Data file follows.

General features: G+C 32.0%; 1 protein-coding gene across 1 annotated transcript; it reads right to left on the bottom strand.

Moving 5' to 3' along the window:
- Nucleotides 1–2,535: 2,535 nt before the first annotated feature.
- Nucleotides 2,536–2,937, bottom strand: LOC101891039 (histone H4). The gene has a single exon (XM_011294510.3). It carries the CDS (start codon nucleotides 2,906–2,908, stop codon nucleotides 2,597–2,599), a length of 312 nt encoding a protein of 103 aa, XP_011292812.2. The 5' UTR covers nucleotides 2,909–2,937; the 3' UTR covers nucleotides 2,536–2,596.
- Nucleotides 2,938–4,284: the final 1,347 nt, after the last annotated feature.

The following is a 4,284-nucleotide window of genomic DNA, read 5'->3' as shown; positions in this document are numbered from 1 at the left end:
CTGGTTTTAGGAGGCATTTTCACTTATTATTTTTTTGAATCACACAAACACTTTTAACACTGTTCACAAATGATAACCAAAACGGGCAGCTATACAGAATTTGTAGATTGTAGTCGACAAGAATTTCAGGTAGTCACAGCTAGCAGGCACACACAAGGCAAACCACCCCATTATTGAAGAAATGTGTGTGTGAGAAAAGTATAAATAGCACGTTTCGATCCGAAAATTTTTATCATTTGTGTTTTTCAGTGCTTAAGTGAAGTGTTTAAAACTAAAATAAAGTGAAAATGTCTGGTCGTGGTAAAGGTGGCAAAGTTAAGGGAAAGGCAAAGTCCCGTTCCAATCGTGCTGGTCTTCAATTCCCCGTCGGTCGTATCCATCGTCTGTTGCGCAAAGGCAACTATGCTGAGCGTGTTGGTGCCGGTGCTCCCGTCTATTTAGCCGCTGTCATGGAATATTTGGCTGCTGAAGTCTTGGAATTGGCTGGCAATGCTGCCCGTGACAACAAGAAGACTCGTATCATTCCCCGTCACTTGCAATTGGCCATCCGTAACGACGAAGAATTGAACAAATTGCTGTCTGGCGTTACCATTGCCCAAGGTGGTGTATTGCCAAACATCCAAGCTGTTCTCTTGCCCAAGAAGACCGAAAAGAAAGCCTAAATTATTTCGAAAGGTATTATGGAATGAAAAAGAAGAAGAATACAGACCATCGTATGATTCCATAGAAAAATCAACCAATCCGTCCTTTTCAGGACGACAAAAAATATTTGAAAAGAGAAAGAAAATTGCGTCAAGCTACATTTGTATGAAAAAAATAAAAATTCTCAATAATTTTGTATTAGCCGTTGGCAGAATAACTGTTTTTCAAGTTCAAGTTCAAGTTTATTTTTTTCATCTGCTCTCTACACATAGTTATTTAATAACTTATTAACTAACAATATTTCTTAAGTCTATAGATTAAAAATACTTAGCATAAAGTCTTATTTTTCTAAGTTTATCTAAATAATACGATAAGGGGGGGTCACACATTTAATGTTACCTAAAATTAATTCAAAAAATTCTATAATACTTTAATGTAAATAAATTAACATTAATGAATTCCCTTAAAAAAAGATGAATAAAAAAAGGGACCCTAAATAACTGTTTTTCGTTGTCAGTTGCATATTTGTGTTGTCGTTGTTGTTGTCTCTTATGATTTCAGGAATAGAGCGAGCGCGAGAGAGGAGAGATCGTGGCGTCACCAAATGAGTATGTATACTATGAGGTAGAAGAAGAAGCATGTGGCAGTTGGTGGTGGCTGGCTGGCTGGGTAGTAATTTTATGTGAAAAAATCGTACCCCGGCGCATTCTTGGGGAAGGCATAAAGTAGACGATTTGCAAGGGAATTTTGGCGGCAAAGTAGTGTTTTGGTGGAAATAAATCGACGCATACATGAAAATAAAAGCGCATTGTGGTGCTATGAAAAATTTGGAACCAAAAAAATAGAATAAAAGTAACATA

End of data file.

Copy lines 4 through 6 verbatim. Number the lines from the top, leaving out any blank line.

- Nucleotides 2,536–2,937, bottom strand: LOC101891039 (histone H4). The gene has a single exon (XM_011294510.3). It carries the CDS (start codon nucleotides 2,906–2,908, stop codon nucleotides 2,597–2,599), a length of 312 nt encoding a protein of 103 aa, XP_011292812.2. The 5' UTR covers nucleotides 2,909–2,937; the 3' UTR covers nucleotides 2,536–2,596.
- Nucleotides 2,938–4,284: the final 1,347 nt, after the last annotated feature.

The following is a 4,284-nucleotide window of genomic DNA, read 5'->3' as shown; positions in this document are numbered from 1 at the left end: